Two things happened Tuesday, and both represented victories for Washington and defeats for America.
The smaller defeat was closing the federal government on account of an insignificant dusting of snow. The weather was so mild that no one in Denver or Minneapolis would have noticed it.
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Federal employees – who we had been told throughout the shutdown were eager to go to work – suddenly had another paid day off.
I went to an 8 a.m. breakfast next to the White House. The roads were clear (and empty, as everyone stayed home). We had 15 people on time at 8 a.m. There was no snow accumulating at the White House.
Then I drove out to Dulles Airport with no problems. There were 200 people at that meeting. Everyone also made it to our business meeting at work later in the day, and one person even flew in that morning.
So, the private sector kept moving through the light snow, earning the tax money to pay the federal workers who couldn't manage to make their way through the flurries.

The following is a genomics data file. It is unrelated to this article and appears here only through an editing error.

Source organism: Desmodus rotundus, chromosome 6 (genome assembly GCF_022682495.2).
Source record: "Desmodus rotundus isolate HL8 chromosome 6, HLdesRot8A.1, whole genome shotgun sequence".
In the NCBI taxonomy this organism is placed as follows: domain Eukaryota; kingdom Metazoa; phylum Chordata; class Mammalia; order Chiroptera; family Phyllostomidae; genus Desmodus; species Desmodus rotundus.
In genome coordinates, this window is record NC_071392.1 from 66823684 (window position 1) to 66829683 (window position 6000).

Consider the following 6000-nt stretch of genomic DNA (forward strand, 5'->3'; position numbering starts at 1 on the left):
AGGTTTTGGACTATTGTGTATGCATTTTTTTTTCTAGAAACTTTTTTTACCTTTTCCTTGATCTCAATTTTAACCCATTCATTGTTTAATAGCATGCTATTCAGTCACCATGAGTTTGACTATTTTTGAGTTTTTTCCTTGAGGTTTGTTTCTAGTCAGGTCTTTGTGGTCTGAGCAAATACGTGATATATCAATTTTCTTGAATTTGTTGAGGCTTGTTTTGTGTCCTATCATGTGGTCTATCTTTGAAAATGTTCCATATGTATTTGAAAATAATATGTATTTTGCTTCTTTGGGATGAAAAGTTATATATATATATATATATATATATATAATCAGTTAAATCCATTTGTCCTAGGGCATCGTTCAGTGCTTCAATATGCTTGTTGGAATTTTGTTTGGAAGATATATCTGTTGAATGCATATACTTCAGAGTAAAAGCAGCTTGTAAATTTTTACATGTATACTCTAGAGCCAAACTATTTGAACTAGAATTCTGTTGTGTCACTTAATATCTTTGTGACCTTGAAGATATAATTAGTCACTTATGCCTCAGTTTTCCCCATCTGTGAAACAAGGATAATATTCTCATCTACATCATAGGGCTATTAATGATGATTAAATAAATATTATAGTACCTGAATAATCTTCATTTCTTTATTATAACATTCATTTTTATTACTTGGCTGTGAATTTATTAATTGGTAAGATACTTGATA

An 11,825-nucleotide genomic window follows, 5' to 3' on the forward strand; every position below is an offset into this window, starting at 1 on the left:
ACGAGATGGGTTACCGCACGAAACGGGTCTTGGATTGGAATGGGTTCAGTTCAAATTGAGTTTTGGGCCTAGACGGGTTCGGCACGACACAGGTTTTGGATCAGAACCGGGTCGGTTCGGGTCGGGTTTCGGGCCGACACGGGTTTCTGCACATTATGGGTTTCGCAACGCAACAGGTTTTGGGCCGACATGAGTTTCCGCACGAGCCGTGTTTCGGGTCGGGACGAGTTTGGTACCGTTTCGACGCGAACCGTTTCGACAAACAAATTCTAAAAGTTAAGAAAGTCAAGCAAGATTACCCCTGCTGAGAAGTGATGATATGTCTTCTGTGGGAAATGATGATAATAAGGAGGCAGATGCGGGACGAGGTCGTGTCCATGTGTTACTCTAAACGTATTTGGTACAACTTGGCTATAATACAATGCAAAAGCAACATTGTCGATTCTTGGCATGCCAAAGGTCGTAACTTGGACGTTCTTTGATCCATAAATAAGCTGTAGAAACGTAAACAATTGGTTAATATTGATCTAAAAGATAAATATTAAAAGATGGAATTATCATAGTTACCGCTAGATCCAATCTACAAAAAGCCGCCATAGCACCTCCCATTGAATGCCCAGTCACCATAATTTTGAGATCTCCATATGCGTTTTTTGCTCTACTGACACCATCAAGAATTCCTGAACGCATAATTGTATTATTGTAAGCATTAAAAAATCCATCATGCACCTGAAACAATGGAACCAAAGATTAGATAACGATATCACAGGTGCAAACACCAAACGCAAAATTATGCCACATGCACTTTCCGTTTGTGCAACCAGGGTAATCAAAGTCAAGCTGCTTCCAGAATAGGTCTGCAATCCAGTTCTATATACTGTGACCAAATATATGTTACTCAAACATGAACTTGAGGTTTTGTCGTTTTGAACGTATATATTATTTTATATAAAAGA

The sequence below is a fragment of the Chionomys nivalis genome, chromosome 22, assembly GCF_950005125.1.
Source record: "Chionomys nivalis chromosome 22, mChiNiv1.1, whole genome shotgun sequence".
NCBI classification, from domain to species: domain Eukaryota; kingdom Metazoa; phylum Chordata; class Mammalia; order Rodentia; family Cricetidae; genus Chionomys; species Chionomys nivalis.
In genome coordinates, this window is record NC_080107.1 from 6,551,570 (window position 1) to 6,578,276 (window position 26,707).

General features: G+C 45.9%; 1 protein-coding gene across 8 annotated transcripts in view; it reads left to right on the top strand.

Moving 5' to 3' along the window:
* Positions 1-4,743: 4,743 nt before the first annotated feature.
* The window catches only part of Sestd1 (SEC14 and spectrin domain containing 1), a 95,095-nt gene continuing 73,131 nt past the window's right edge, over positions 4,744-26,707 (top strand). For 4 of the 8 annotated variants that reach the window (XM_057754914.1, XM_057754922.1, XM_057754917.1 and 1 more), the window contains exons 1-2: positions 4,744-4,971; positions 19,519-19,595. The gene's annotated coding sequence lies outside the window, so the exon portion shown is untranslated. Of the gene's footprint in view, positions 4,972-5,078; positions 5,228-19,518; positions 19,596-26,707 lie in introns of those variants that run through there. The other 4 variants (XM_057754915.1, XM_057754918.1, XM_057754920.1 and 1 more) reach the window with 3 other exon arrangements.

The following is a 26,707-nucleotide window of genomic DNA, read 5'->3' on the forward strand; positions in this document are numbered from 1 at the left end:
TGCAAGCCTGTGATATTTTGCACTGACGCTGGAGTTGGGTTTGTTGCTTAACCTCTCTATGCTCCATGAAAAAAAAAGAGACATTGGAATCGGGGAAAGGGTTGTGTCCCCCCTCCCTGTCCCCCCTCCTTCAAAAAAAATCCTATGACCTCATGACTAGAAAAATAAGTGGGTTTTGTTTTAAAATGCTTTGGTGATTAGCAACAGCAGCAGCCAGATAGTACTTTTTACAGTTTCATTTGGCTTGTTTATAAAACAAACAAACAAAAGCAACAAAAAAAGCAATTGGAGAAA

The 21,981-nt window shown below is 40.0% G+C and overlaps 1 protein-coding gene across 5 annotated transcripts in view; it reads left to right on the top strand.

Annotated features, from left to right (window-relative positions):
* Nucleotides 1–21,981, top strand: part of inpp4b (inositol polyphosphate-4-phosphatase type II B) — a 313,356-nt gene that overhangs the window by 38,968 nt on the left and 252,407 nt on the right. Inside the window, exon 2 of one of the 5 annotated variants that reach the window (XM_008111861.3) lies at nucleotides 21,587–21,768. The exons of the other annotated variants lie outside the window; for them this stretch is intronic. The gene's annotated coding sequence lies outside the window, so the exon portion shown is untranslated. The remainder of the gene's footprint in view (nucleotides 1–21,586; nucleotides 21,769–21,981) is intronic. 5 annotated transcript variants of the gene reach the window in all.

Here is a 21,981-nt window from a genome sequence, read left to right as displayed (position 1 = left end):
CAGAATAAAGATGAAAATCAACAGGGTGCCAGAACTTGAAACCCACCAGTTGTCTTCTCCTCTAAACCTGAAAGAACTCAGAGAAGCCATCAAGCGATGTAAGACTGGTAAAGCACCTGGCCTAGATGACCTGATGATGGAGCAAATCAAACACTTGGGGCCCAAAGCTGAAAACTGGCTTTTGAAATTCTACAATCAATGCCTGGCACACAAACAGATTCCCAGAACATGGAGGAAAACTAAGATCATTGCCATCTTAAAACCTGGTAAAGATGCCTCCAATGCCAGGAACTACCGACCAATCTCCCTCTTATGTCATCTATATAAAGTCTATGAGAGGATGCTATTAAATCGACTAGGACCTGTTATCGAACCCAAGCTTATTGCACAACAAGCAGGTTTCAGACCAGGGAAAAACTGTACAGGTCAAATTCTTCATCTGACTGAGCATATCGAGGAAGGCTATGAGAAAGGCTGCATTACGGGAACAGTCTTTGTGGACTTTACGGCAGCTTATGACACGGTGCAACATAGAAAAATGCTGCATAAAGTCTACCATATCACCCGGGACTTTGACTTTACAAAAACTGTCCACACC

Washington had won, and the country would pay for it.
The larger defeat came when the budget deal was announced. You could tell how bad a deal it was when no one could describe it honestly.
The budget deal has tax increases that can't be called tax increases or no Republican could vote for them, so they are simply described in misleading language. But if you fly, you will pay a higher tax no matter what the politicians call it.
The sequester is broken, and spending will go up.
Because no Republican can vote for spending increases, there had to be offsetting out-year cuts. Of course, the immediate spending increases will be real and the out-year cuts will never happen.
It is sad that no one can tell the truth in plain language. The real disappointment isn't just that the budget deal is so bad that it can't be honestly described. The real disappointment is the lack of imagination and lack of new thinking and creativity.
As I describe in my new book, Breakout,
there are many new developments which could be used to shrink spending, cut out waste, improve services, increase competition, grow the economy and get back to a balanced federal budget.
Sadly, the opportunities to break out are ignored, while the opportunities to tax more and spend more dominate.
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